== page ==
Two new videos on Youtube.

The easiest way to see them is to go to my youtube channel – which can be found by searching in youtube for David Griesinger Acoustics. I will add more presentations as they occur.

David Griesinger's Youtube Channel

A Youtube "how to" video showing step by step the process of using loudness matching to equalize headphones for frontal localization without head tracking. The process is made quick and easy with a Windows app. The results can be auditioned with the app, or installed in the audio output of a Widows compter with a Windows equalizer available at: sourceforge.com/EqualizerAPO. With this equalizer installed all sound played from the computer will be equalized for a particular headphone.


A talk on proximity similar to the one in Paris in October 2015 was given in Los Angeles at the Audio Engineering Society Convention in October of 2016. It was followed the next day by a talk on headphone equalization. The presentation in LA is smoother and perhaps easier to grasp than the one in Paris.


The talk on headphone equalization was repeated in Cologne in November at the Tonmeister convention. It was very well received by an overfull audience. I had the opportunity to demonstrate the method to many attendees, including Jorg Wüttke and Günther Theile. All perceived frontal localization after their headphones were equalized.


The next talk is the one on proximity given at the Institute of Acoustics conference in the new Paris Philmaronie in October of 2015. Proximity is the perception of being sonically close to a sound source. Proximity has been found by Lokki to be the most consistent predictor of preference for all his groups of test subjects. The talk covers many things in a short amount of time, and includes audio examples of the proximity perception. The talk builds on the information from the poster given at the same conference (on this site) which is about headphone equalization. We use individual headphone equalization to assess the effects of early lateral reflections on the sound quality in Boston Symphony Hall. The result - rather than being beneficial, early lateral reflections are either inaudible, or detrimental to the sound quality.th.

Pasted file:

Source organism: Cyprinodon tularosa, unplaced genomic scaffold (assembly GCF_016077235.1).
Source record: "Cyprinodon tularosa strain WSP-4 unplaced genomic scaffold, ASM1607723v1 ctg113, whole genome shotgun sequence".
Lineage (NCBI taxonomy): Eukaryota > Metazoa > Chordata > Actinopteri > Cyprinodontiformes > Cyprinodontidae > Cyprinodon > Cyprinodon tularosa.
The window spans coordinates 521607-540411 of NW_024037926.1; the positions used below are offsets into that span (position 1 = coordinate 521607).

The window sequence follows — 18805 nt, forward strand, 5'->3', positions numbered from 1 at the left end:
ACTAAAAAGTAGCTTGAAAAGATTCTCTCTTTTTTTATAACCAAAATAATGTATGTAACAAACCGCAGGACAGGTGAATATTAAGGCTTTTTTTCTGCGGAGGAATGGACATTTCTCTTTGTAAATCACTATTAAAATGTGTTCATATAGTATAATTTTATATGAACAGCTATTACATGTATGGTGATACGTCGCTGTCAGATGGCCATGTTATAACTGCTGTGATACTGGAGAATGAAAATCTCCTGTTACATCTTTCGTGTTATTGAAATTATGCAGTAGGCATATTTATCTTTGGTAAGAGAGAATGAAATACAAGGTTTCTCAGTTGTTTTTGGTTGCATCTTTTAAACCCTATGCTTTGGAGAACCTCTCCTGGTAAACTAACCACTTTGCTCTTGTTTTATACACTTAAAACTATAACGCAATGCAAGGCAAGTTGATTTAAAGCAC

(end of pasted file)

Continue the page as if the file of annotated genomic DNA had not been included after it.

A similar talk from last year is the minute hard-hitting presentation on classroom acoustics for the Acoustical Society of America meeting in Indianapolis on October 24, 2014th.


Two other presentations are currently on the web. The first was made to the local chapter of the Acoustical Society of America, as an introduction to the documentary about the C.B. Fisk organ building company. The video documents the building and installation of the new Fisk organ in the Memorial Church at Harvard University. The lecture goes into some detail of the history and the historic acoustics of organs, with an emphasis on how the ear perceives their sound. Info about the video is in the following link:


The next lecture was given to the Boston Audio Society – a very special group of mostly scientifically trained people with a strong interest in live and recorded music. I had time to go into the subject of how we detect and process sound, and how the physics of this process is strongly affected by room acoustics. The ideas presented tend to be thought of as obvious to physicists and/or people familiar with sound recording. But they are highly controversial – and often strongly resisted – by people trained in either room acoustics or sound reinforcement. Although the ideas presented and the sound demos in the film may not be perfect, I think they are quite convincing.

This video is in two parts simply because if its length. The two parts stand alone in some ways. The first part is mostly theory, but there are some good audio examples. The second part goes into the strengths and defects of current halls and classrooms. The presentation is followed by a question and answer period which includes some very good questions, and some illuminating answers.

David Griesinger's Youtube Channel